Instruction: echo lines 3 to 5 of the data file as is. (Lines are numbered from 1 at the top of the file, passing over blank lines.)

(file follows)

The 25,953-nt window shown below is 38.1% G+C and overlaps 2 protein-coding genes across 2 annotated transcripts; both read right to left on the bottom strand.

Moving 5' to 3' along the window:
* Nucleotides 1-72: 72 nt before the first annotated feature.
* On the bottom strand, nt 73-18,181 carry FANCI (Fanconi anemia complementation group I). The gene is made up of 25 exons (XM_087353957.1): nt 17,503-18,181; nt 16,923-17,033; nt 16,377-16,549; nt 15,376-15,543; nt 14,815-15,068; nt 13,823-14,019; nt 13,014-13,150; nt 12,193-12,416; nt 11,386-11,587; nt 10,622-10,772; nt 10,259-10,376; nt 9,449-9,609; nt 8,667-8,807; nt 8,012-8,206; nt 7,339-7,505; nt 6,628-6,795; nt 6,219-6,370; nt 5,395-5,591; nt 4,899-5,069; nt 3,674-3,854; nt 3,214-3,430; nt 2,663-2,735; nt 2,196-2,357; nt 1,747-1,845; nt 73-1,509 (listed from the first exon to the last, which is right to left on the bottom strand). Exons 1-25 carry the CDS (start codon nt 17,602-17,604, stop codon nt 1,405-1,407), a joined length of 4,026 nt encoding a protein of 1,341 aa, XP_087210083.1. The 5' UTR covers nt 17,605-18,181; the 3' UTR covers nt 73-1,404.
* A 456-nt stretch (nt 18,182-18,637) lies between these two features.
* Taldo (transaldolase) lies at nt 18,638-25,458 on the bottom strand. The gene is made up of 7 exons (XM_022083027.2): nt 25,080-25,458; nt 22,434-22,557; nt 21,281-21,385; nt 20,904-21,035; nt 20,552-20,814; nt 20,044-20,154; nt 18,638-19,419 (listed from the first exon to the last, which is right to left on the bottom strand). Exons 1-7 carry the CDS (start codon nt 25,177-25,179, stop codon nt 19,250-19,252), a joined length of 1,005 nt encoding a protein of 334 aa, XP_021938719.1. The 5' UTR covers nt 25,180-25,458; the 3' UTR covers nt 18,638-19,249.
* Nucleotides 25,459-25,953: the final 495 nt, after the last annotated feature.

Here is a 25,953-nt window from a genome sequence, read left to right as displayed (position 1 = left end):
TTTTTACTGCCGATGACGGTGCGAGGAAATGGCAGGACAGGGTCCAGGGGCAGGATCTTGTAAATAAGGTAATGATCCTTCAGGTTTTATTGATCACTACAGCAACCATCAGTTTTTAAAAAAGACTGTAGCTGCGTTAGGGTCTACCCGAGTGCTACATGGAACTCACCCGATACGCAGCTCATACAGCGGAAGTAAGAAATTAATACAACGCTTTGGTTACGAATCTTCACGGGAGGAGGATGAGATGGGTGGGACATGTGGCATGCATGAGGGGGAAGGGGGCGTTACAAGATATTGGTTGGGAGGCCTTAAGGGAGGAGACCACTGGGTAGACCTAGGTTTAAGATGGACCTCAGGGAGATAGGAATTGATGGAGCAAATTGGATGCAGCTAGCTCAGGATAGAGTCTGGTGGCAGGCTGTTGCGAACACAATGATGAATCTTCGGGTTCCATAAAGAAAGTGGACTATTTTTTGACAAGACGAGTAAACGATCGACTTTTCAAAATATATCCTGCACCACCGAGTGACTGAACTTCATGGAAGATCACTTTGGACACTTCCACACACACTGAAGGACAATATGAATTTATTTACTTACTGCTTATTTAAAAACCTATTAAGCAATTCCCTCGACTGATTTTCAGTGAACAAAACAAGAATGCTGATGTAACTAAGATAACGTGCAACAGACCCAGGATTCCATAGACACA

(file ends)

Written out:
* Nucleotides 1-72: 72 nt before the first annotated feature.
* On the bottom strand, nt 73-18,181 carry FANCI (Fanconi anemia complementation group I). The gene is made up of 25 exons (XM_087353957.1): nt 17,503-18,181; nt 16,923-17,033; nt 16,377-16,549; nt 15,376-15,543; nt 14,815-15,068; nt 13,823-14,019; nt 13,014-13,150; nt 12,193-12,416; nt 11,386-11,587; nt 10,622-10,772; nt 10,259-10,376; nt 9,449-9,609; nt 8,667-8,807; nt 8,012-8,206; nt 7,339-7,505; nt 6,628-6,795; nt 6,219-6,370; nt 5,395-5,591; nt 4,899-5,069; nt 3,674-3,854; nt 3,214-3,430; nt 2,663-2,735; nt 2,196-2,357; nt 1,747-1,845; nt 73-1,509 (listed from the first exon to the last, which is right to left on the bottom strand). Exons 1-25 carry the CDS (start codon nt 17,602-17,604, stop codon nt 1,405-1,407), a joined length of 4,026 nt encoding a protein of 1,341 aa, XP_087210083.1. The 5' UTR covers nt 17,605-18,181; the 3' UTR covers nt 73-1,404.
* A 456-nt stretch (nt 18,182-18,637) lies between these two features.